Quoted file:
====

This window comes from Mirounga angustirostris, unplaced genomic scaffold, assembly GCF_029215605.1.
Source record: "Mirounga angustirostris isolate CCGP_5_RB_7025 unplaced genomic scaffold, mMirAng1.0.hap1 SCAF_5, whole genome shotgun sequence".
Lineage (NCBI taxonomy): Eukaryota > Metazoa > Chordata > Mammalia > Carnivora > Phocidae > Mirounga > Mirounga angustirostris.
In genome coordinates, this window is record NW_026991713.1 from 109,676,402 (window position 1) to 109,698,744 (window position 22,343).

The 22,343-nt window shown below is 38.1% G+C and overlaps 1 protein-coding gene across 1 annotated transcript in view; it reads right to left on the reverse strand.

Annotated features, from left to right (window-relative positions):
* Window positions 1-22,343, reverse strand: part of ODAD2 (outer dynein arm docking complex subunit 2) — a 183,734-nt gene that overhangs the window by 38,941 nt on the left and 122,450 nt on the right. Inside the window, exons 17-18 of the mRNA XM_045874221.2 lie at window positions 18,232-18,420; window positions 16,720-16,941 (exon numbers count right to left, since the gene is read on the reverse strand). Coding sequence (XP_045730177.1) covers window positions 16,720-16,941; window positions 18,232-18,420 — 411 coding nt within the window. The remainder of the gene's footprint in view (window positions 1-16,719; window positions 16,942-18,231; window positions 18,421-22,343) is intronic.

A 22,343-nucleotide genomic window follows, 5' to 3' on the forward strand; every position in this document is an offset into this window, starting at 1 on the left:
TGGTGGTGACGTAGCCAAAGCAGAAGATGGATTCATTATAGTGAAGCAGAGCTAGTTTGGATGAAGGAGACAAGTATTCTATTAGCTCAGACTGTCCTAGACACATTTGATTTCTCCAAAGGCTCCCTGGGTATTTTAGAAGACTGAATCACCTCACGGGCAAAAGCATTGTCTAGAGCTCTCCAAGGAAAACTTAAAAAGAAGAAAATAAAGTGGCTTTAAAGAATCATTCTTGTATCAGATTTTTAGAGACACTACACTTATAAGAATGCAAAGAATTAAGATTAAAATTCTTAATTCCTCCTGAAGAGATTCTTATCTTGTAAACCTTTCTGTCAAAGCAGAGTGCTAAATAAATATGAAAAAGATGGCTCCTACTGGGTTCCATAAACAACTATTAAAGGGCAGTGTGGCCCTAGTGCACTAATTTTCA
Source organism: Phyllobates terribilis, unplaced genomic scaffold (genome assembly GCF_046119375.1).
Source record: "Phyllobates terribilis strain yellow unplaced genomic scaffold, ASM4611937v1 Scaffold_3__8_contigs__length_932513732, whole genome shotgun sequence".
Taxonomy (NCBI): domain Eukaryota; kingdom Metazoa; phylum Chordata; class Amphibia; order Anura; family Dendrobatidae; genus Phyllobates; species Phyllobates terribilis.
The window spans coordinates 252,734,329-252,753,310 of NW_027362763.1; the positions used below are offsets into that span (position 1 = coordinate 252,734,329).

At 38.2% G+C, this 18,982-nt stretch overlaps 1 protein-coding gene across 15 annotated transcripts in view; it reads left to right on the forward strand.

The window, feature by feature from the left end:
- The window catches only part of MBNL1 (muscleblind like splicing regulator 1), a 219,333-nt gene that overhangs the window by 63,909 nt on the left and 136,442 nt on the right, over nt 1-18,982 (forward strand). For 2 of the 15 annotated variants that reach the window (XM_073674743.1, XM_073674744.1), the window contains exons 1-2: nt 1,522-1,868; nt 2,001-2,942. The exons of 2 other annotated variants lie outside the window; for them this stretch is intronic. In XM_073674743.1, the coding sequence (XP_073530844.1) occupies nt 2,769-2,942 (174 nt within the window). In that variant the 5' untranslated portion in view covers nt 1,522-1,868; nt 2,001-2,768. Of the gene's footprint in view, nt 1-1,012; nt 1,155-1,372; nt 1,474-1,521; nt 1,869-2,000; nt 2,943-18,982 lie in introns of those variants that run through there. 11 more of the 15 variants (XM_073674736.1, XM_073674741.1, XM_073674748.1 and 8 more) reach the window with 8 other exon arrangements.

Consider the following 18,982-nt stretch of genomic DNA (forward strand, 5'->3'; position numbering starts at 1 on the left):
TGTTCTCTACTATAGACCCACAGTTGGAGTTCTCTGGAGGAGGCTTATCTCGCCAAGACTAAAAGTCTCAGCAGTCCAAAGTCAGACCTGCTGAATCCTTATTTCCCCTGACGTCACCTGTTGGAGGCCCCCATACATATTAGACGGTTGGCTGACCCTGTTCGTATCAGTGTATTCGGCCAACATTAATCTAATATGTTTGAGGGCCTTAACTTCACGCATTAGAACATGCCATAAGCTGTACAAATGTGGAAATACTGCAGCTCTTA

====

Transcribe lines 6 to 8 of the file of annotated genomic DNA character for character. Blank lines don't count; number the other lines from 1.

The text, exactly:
Annotated features, from left to right (window-relative positions):
* Window positions 1-22,343, reverse strand: part of ODAD2 (outer dynein arm docking complex subunit 2) — a 183,734-nt gene that overhangs the window by 38,941 nt on the left and 122,450 nt on the right. Inside the window, exons 17-18 of the mRNA XM_045874221.2 lie at window positions 18,232-18,420; window positions 16,720-16,941 (exon numbers count right to left, since the gene is read on the reverse strand). Coding sequence (XP_045730177.1) covers window positions 16,720-16,941; window positions 18,232-18,420 — 411 coding nt within the window. The remainder of the gene's footprint in view (window positions 1-16,719; window positions 16,942-18,231; window positions 18,421-22,343) is intronic.

A 22,343-nucleotide genomic window follows, 5' to 3' on the forward strand; every position in this document is an offset into this window, starting at 1 on the left: